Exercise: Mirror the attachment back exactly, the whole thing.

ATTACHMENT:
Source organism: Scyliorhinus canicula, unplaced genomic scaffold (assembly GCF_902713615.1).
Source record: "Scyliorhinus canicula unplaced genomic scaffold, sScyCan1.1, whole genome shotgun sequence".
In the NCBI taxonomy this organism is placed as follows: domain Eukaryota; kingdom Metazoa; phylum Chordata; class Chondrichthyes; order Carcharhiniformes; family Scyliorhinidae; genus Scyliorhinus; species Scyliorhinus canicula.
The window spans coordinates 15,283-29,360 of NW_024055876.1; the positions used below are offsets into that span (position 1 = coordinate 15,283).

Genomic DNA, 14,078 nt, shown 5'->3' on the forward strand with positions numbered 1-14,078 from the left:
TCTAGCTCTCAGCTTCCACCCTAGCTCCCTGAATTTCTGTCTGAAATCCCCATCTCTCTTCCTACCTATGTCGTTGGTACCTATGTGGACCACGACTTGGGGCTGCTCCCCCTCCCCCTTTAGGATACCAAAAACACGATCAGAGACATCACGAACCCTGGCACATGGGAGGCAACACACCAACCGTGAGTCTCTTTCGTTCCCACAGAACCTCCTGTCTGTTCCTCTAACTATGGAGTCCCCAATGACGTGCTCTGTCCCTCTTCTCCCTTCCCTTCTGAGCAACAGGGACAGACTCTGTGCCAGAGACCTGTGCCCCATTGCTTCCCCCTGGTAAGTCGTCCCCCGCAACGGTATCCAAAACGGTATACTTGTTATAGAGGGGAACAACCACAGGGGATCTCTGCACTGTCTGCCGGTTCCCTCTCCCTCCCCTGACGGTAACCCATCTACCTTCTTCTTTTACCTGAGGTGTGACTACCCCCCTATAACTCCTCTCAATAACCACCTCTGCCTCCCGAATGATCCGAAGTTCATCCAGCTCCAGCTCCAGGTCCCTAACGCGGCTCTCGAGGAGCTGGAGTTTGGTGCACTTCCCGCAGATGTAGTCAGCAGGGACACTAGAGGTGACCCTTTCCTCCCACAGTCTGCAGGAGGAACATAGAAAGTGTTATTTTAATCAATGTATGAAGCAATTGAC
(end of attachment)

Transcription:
Source organism: Scyliorhinus canicula, unplaced genomic scaffold (assembly GCF_902713615.1).
Source record: "Scyliorhinus canicula unplaced genomic scaffold, sScyCan1.1, whole genome shotgun sequence".
In the NCBI taxonomy this organism is placed as follows: domain Eukaryota; kingdom Metazoa; phylum Chordata; class Chondrichthyes; order Carcharhiniformes; family Scyliorhinidae; genus Scyliorhinus; species Scyliorhinus canicula.
The window spans coordinates 15,283-29,360 of NW_024055876.1; the positions used below are offsets into that span (position 1 = coordinate 15,283).

Genomic DNA, 14,078 nt, shown 5'->3' on the forward strand with positions numbered 1-14,078 from the left:
TCTAGCTCTCAGCTTCCACCCTAGCTCCCTGAATTTCTGTCTGAAATCCCCATCTCTCTTCCTACCTATGTCGTTGGTACCTATGTGGACCACGACTTGGGGCTGCTCCCCCTCCCCCTTTAGGATACCAAAAACACGATCAGAGACATCACGAACCCTGGCACATGGGAGGCAACACACCAACCGTGAGTCTCTTTCGTTCCCACAGAACCTCCTGTCTGTTCCTCTAACTATGGAGTCCCCAATGACGTGCTCTGTCCCTCTTCTCCCTTCCCTTCTGAGCAACAGGGACAGACTCTGTGCCAGAGACCTGTGCCCCATTGCTTCCCCCTGGTAAGTCGTCCCCCGCAACGGTATCCAAAACGGTATACTTGTTATAGAGGGGAACAACCACAGGGGATCTCTGCACTGTCTGCCGGTTCCCTCTCCCTCCCCTGACGGTAACCCATCTACCTTCTTCTTTTACCTGAGGTGTGACTACCCCCCTATAACTCCTCTCAATAACCACCTCTGCCTCCCGAATGATCCGAAGTTCATCCAGCTCCAGCTCCAGGTCCCTAACGCGGCTCTCGAGGAGCTGGAGTTTGGTGCACTTCCCGCAGATGTAGTCAGCAGGGACACTAGAGGTGACCCTTTCCTCCCACAGTCTGCAGGAGGAACATAGAAAGTGTTATTTTAATCAATGTATGAAGCAATTGAC